Caulk Boots

By: ycd0108, 2:33 PM GMT on March 29, 2012

April Fools:
The big saw is running again!
"Six feet deep in Big Muddy
And the big fool said: "Push on!"
As usual there is a story:
Michael worked with me on the first house I built here on the Island. He had been planning to take a boat building course and I was renting the top floor of his house with him in the basement. I had the job but no crew and few tools so I went down and said:
"Why don't you come and work with me and we'll both learn something?"
We drove together for a number of years. One sunny morning we finished our coffee and were walking back onto the new floor we planned to put some perimeter walls up on and CBC radio started playing Alan Stivel's "Suite des Montagnes".

Anyhow Mike and I started stepping around on the new floor.
He left us 24 years ago and designated the big saw and the Alaska Mill to Ron (I am still using his Hitachi Planer and Makita router), who I went on to ride with for 14 years.
Pronounced: Cork.
Tloml brought a pair of these boots home for me yesterday. I don't mind sawing up logs but I hate shopping. Haven't worn corks since I worked on log booms in the late '70s so it takes a bit of getting used to: your foot won't slip is the good news - last thing you need on a pile of logs is a slip. The bad news is: your foot really won't slip - that can also be a problem 'cause logging often requires some fancy footwork.
I had two painful lessons way back then:
1) I had been wearing light running shoes while operating the skidder and gotten used to hopping aboard with decent traction on the steel surfaces. After dancing around wearing the corks on the floating logs - you have to stay in motion because most of the logs will sink under you or roll - I jumped on to the plate steel fender of the skidder. The corks scratched the paint but did not create any friction at all. A "face plant" on the back of the skidder was lesson #1.
2) You get used to the boots gripping on wet logs. I was back on the skidder with runners on and needed to secure the boom logs to shore. I was using the dance step learned wearing corks and all went fine till the runners hit a portion of the log that had been debarked. Luckily it was shallow water but I still don't know which face plant is worse - the fender of a skidder or a large log in waist deep water. Took me a while to find my glasses.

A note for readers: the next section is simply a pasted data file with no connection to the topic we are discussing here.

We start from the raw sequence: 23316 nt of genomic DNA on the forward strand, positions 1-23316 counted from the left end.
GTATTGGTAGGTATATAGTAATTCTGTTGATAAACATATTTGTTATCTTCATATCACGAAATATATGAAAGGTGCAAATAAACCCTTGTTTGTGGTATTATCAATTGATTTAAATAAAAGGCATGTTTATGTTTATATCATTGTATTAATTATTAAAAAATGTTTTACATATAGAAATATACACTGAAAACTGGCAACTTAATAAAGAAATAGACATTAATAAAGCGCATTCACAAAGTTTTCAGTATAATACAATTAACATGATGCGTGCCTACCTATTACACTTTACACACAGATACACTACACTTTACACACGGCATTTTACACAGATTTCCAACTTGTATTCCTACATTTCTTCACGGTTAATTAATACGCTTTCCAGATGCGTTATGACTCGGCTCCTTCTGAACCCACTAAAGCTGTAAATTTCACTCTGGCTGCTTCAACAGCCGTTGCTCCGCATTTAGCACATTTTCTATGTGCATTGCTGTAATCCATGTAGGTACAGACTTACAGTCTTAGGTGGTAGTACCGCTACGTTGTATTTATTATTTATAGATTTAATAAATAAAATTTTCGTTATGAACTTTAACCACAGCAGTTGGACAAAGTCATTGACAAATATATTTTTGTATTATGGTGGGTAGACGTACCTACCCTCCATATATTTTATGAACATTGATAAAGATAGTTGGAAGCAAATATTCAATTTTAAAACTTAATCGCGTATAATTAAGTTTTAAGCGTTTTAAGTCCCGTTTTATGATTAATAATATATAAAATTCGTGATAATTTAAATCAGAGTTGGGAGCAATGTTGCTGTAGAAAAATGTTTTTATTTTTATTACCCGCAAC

Here is a link to some poetry by and about some loggers:

Ralph (not his real name)

By: ycd0108, 2:46 AM GMT on March 28, 2012

Why are all my clients so strange?
I figure it might be 'cause the "Normals" out there want a "normal" builder.
You know: Drives up in a newish pickup and gets out with his blackberry to "make an estimate".
That kind of thing. Seems to reassure people if the contractor looks semi prosperous.
I never will make a "lot of money" but I've got many houses out there keeping the rain off the inhabitants.
I arrive in a 20 year old Chev pickup and I cancelled my cell phone some years ago.
I built the main house for Ralph about 1978-9 and added some SqFtage last year. Edit
But the other clients are almost as weird as Ralph.
I'm being careful here because I've given some my WU handle.
It has always been good fun. I could not go back to building "Spec. Houses" even if I wanted to. The Younguns are better, cheaper and faster than me.

Hoping Karma is not Instant

By: ycd0108, 1:23 AM GMT on March 24, 2012

The Faller is coming manana to drop some tall trees around the garden. My 38 year old daughter remembers that she was the same height as one Balsam that is doomed. She was maybe 4 years old then. She's about 5'11" now and the Balsam is about 60' and a beautiful tree. I went out and apologized to the tree and I'll ask George, the Faller, to leave a long butt so I can mount the Sun Dial (all brass, Lee Valley) I got for Christmas.